We've already set up some context for puzzles. There's a mud puddle in the backyard, and if Riley goes into the puddle, he gets his paws muddy and cannot get into the house. So we should use this. We have a couple of choices -- either we can force the player to deal with the situation by starting Riley out in the mud, or we can give the player a reason Riley has to go into the puddle, which seems more organic and interesting.
So what reason does Riley have to go into the puddle? Well, his primary objective is to get onto the dining room table, steal a turkey leg, and get back outside to eat it. As the game is currently set up, he has enough turns to pull it off. And Mom actually doesn't notice that he has the turkey leg as he's leaving the house. We should fix that, which suggests a puzzle -- perhaps he needs a way to conceal the turkey leg, by, say, tucking it into his collar.
So let's put his collar in the mud puddle to start with. And give him a way to wipe his paws. And make sure Mom will catch him if he doesn't tuck it safely away. First, we need to create the collar and put it in the mud puddle:
Your collar is a wearable container. Your collar is in the mud puddle. "Lying forlornly in the mud is your collar, lost during a particularly vigorous round of tail-chasing." Understand "collar" as your collar.
And we need to allow Riley to remove the mud with appropriate action. This gets a little tricky because RUB and CLEAN are the same thing in Inform's standard libraries -- and here, we want to differentiate between wiping Riley's paws on the grass and cleaning them with his tongue. So we have to define the paws (as part of the player, so they can't be dropped or otherwise separated from Riley's body) and override the standard rub, wipe and clean verbs.
The paws are a thing. The paws are part of the player.
Instead of examining the paws, say "Your paws are [if player is clean]sparkling clean. Well, not sparkling. But clean. [otherwise]gloriously filthy with mud."
Understand the commands "rub" and "wipe" and "clean" as something new.
Scraping is an action applying to one visible thing. Understand "rub [something]" and "wipe [something]" and "scrape [something]" as scraping.
Washing is an action applying to one visible thing. Understand "wash [something]" and "clean [something]" as washing.
Carry out washing: say "You lick at the [noun] ineffectively."
Carry out scraping: say "You can't scrape anything off of that."
Instead of washing the paws:
say "You lick at your paws.[if player is muddied] But the mud is too thick to clean up this way."
Instead of scraping the paws:
if the player is in the Back Yard:
say "You wipe your paws on the grass.[if player is muddied]The mud comes off surprisingly neatly!";
now the player is clean;
if the player is inside the Mud Puddle:
say "You wipe your paws in the mud. Yep, still muddy!";
if the player is not in the Back Yard and the player is not inside the Mud Puddle:
say "You wipe your paws on the floor."
Now we need to set things up so that Riley can get caught on his way out after a successful heist, hinting that Riley needs a way to conceal the turkey leg:
if the player has the turkey leg and Mom can see the player and the turkey leg is not inside your collar:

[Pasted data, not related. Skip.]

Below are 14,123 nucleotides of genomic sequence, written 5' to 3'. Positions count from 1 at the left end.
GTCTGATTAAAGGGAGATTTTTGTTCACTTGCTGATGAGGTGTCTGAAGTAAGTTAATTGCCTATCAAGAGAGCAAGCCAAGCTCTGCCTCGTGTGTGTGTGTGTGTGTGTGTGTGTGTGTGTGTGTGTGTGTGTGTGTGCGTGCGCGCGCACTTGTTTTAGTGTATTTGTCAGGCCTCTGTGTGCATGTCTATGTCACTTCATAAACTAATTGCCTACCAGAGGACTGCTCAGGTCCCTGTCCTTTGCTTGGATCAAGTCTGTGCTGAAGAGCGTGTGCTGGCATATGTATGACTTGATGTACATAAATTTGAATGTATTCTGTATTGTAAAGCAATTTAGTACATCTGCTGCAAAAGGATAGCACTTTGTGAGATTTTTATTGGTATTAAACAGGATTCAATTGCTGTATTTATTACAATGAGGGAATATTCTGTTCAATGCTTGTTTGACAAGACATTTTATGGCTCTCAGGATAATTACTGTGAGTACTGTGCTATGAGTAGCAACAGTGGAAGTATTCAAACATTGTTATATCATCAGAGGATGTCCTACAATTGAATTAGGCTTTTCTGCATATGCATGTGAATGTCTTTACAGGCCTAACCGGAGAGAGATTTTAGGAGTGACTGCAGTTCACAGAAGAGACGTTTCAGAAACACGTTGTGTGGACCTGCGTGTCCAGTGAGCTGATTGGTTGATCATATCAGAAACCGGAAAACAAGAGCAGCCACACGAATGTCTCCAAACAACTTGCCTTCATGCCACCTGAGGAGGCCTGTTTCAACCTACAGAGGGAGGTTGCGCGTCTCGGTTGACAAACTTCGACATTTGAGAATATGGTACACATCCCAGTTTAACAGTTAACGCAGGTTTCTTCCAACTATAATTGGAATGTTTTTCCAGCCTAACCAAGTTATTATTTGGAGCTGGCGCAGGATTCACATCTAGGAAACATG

say "Mom spots the turkey leg held brazenly between your teeth, and before you can even look guilty you are tossed unceremoniously outside. You paw at the locked puppy door, never to return, at least while the family dinner is in progress.";
end the story.
Note that the combination of rules driving the story will also work together in more complicated situations. For example, if Mom catches Riley on the table, but he has already concealed the turkey leg, she will throw him outside -- without taking the leg away from him. If we didn't want that to be possible, we would need to add a check for that -- but I like the idea of snatching victory in the face of defeat!
Now we need Riley to be able to stash the turkey leg inside his collar, and give the player some information to suggest that such an action is possible. One thing we will do is replace the standard "Your collar is empty" response:
Instead of examining your collar, say "Your collar was given to you a very long time ago. It has a jingly thing on it. When you have it on, you always get stuff caught in it. [if the turkey leg is contained in your collar] Right now you have a turkey leg tucked into it, held safely beneath your chin."
The standard Inform libraries ensure that the player can PUT TURKEY LEG IN COLLAR, but we should describe it more colorfully, and should handle some other likely attempts appropriate to the context:
Understand "tuck [something] in/into/under [something]" and "slip [something] in/into/under [something]" as inserting it into.
Before inserting the turkey leg into the collar, say "The tantalizing odor right under your chin makes the whole world seem bright and turkeyful. You just... manage to... there!"
With these additions, we now have a brief but complete piece of interactive fiction. Most of the puzzles are verbiage-based, but as Riley the puppy has few manipulative capabilities or familiarity with human-type objects, that's probably where the emphasis ought to be.
If you've been following along with this series, you know we've left a number of bugs and issues outstanding, and my testing has found a handful of new ones. Our final installment will tackle cleaning up some of these items -- a game isn't really finished until all known bugs are exterminated.